The AO continues its long-term effort to monitor program outcomes and to use data to inform decision-making. As part of this effort, the AO has assembled an "analysis file" that matches Judiciary data on persons on post-conviction supervision with data held by other federal agencies. With that data, the AO has been able to conduct trend analysis on offender recidivism rates on a scale previously unheard of in criminal justice. Its value was demonstrated this past year when the AO studied the impact of the Judiciary's early termination policy, which allows persons to be discharged early from probation, or supervised release if they are no longer a threat to the community and met other criteria. The analysis file data showed that persons granted earlier termination were re-arrested at half the rate of other federal offenders with the same general characteristics, but who were not granted earlier termination—an outcome that supports continued use of the Judiciary's early termination policy. In 2013, the AO awarded a contract to enhance and improve the analysis file, with the future focus to be in the areas of pretrial services and addition of fine and restitution data.
National Search and Seizure Training Program in 71 Districts
Since the first Search and Seizure Training Program was offered in April 2011, the AO Office of Probation and Pretrial Services’ National Training Academy has trained 199 officers from 71 districts. Developed in 2011, this intensive two-week “train-the-trainer” program equips participants to train and certify instructors and other search-team members on compliance with the Judicial Conference’s search and seizure guidelines for probation officers. The curriculum includes: an overview of national policy and related legal principles; plain-view seizure; safety guidelines; restraints; evidence handling, storage, and disposal; and reporting requirements in the Safety and Information Reporting System. Students are tested in writing and through practical exercises. Probation and pretrial services officers annually report more than 1,000 search and seizure incidents, not counting enforcement of computer monitoring conditions for child pornography offenders.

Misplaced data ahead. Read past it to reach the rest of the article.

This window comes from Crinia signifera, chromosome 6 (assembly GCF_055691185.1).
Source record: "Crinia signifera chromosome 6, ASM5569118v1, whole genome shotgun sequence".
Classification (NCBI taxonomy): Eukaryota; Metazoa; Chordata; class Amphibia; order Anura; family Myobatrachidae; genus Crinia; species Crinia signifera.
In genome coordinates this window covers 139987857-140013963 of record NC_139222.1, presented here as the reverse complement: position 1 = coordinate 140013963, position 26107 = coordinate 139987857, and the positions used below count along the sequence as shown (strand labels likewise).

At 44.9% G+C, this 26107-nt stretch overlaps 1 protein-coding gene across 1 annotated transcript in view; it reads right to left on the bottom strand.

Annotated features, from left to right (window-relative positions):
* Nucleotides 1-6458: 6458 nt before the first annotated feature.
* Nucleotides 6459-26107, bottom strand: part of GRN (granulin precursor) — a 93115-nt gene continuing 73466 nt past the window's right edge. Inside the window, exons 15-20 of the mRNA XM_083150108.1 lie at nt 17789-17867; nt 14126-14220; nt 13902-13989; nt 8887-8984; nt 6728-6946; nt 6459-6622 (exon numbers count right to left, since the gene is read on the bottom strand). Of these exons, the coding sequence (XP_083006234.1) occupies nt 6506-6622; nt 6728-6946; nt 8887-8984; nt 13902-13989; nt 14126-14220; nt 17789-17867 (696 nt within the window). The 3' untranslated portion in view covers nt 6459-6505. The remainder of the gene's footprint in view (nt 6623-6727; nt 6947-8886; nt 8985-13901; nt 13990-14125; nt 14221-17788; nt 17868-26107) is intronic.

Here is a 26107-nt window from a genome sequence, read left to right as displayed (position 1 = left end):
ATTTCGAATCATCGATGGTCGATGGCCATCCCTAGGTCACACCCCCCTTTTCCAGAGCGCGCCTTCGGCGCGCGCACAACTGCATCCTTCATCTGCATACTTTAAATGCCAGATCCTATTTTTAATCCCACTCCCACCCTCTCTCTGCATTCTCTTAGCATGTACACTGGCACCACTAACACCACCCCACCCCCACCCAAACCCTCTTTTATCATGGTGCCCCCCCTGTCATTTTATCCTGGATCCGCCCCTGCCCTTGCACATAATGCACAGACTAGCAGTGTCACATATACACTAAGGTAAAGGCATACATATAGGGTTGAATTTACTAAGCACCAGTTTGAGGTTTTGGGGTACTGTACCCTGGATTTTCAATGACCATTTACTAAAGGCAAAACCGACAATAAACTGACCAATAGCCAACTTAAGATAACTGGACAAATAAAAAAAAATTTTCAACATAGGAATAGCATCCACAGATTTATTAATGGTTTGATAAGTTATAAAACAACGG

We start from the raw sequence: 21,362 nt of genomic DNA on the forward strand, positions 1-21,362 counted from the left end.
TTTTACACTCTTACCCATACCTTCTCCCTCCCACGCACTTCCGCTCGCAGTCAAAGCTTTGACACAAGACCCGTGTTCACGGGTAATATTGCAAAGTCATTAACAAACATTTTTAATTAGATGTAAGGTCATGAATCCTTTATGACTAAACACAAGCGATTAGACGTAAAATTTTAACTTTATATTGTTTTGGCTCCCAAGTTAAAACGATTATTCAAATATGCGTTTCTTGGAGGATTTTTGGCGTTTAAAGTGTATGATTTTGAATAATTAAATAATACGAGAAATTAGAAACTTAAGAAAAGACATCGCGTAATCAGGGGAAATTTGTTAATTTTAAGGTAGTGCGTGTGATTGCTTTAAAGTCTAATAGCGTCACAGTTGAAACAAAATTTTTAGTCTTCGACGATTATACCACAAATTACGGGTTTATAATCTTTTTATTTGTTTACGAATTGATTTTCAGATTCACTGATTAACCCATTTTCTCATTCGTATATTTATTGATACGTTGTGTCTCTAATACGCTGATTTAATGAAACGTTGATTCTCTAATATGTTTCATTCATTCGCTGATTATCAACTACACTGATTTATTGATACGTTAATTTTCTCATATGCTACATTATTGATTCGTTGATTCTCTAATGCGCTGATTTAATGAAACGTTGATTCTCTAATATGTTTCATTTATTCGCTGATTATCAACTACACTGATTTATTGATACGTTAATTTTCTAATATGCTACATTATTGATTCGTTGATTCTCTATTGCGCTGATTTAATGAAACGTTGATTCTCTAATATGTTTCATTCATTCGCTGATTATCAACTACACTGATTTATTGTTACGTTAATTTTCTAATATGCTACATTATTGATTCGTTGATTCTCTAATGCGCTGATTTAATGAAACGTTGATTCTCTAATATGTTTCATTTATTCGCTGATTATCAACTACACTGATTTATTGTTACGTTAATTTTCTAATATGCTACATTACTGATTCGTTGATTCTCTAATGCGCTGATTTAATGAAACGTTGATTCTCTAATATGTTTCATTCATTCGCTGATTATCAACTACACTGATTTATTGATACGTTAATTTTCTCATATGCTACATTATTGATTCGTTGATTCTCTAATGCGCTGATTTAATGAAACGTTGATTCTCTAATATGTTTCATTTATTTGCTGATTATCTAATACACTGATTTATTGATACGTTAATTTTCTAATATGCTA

Cybercrime Working Group Introduced
The newly formed Cybercrime Working Group met for the first time in 2013. The group discussed recommendations for policy and procedures, ways to collect data on computer searches and computer monitoring, and the development of cybercrime specialist positions in probation and pretrial services offices nationwide.
Generation 3 of Probation and Pretrial Services Automated Case Tracking System (PACTS)
The third generation of PACTS software was released in fiscal year 2013. The upgraded case management system, used by U.S. Probation and Pretrial Services offices, includes an improved user interface and consolidates over three million current and historical defendant/offender case records into a single database. The single database approach requires less administrative overhead, allowing limited resources to focus on improved functionality.
PACTS Generation 3 also introduced a service-oriented architecture that promotes greater integration of national, local, and external systems through the use of secure web services. Web services allow Court IT professionals to better collaborate, integrate, and share case data. The latest version of PACTS also includes a new suite of reporting features, such as client mapping, utilizing the Decision Support System. The single database concept also allows case data to be more easily transferred to and from jurisdictions, a feature introduced in the latest generation of PACTS.